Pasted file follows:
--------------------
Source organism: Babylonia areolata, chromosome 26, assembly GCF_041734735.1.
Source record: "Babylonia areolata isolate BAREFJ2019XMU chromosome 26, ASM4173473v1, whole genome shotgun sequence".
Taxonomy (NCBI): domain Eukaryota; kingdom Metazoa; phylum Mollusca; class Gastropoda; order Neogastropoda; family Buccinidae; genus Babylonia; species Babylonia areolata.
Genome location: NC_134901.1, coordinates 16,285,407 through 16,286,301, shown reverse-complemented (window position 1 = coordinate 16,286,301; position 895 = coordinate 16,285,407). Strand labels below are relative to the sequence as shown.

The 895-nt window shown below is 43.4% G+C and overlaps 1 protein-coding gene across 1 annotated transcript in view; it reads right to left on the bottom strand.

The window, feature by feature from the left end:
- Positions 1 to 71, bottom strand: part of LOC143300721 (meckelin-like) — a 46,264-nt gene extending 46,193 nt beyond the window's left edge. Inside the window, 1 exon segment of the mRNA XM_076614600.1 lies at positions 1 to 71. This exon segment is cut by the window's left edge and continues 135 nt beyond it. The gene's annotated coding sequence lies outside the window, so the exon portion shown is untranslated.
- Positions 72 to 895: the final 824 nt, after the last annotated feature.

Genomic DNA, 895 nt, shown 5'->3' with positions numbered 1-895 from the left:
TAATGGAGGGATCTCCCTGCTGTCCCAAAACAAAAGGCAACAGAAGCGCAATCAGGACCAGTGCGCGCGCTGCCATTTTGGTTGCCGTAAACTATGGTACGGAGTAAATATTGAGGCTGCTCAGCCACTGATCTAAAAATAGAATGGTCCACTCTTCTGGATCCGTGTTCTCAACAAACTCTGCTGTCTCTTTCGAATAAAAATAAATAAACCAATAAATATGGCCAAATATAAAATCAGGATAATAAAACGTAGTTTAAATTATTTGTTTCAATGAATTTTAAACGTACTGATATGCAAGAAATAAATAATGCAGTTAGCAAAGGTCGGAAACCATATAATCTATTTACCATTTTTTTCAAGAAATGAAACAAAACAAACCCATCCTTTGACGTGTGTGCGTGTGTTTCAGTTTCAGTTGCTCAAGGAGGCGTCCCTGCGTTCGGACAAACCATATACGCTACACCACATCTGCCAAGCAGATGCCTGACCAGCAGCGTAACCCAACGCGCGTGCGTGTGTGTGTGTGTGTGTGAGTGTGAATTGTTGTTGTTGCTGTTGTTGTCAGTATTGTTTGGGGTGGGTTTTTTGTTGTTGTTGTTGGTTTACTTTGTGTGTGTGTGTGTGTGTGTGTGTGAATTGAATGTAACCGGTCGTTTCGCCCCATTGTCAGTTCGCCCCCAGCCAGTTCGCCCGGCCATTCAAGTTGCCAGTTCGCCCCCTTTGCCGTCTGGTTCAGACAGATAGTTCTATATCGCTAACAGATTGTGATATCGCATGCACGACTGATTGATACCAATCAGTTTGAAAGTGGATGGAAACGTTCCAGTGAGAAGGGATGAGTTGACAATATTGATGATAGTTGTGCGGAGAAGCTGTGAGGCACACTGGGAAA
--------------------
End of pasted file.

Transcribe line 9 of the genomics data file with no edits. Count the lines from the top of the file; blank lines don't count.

Genomic DNA, 895 nt, shown 5'->3' with positions numbered 1-895 from the left: